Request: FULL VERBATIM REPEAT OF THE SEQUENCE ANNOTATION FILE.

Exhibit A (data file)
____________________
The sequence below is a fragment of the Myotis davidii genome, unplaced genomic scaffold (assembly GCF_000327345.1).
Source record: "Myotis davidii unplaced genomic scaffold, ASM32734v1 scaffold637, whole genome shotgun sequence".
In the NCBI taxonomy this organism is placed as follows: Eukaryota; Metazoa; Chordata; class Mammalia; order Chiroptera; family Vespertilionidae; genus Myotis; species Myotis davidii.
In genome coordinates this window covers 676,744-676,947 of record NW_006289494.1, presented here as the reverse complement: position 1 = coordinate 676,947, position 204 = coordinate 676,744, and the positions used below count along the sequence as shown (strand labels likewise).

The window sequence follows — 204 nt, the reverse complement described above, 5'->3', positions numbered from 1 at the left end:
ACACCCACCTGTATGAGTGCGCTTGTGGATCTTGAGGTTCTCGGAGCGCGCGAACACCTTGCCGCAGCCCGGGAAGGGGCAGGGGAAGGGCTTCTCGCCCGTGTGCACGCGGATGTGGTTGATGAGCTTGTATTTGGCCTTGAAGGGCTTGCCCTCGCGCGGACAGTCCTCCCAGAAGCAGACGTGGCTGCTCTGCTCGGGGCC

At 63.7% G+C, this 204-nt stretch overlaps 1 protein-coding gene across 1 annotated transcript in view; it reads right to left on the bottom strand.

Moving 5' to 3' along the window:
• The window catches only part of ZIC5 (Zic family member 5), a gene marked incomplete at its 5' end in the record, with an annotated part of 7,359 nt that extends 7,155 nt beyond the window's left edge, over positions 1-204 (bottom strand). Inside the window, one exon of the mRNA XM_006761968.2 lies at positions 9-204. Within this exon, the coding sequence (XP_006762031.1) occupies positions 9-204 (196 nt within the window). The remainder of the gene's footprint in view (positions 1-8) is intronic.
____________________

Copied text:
The sequence below is a fragment of the Myotis davidii genome, unplaced genomic scaffold (assembly GCF_000327345.1).
Source record: "Myotis davidii unplaced genomic scaffold, ASM32734v1 scaffold637, whole genome shotgun sequence".
In the NCBI taxonomy this organism is placed as follows: Eukaryota; Metazoa; Chordata; class Mammalia; order Chiroptera; family Vespertilionidae; genus Myotis; species Myotis davidii.
In genome coordinates this window covers 676,744-676,947 of record NW_006289494.1, presented here as the reverse complement: position 1 = coordinate 676,947, position 204 = coordinate 676,744, and the positions used below count along the sequence as shown (strand labels likewise).

The window sequence follows — 204 nt, the reverse complement described above, 5'->3', positions numbered from 1 at the left end:
ACACCCACCTGTATGAGTGCGCTTGTGGATCTTGAGGTTCTCGGAGCGCGCGAACACCTTGCCGCAGCCCGGGAAGGGGCAGGGGAAGGGCTTCTCGCCCGTGTGCACGCGGATGTGGTTGATGAGCTTGTATTTGGCCTTGAAGGGCTTGCCCTCGCGCGGACAGTCCTCCCAGAAGCAGACGTGGCTGCTCTGCTCGGGGCC

At 63.7% G+C, this 204-nt stretch overlaps 1 protein-coding gene across 1 annotated transcript in view; it reads right to left on the bottom strand.

Moving 5' to 3' along the window:
• The window catches only part of ZIC5 (Zic family member 5), a gene marked incomplete at its 5' end in the record, with an annotated part of 7,359 nt that extends 7,155 nt beyond the window's left edge, over positions 1-204 (bottom strand). Inside the window, one exon of the mRNA XM_006761968.2 lies at positions 9-204. Within this exon, the coding sequence (XP_006762031.1) occupies positions 9-204 (196 nt within the window). The remainder of the gene's footprint in view (positions 1-8) is intronic.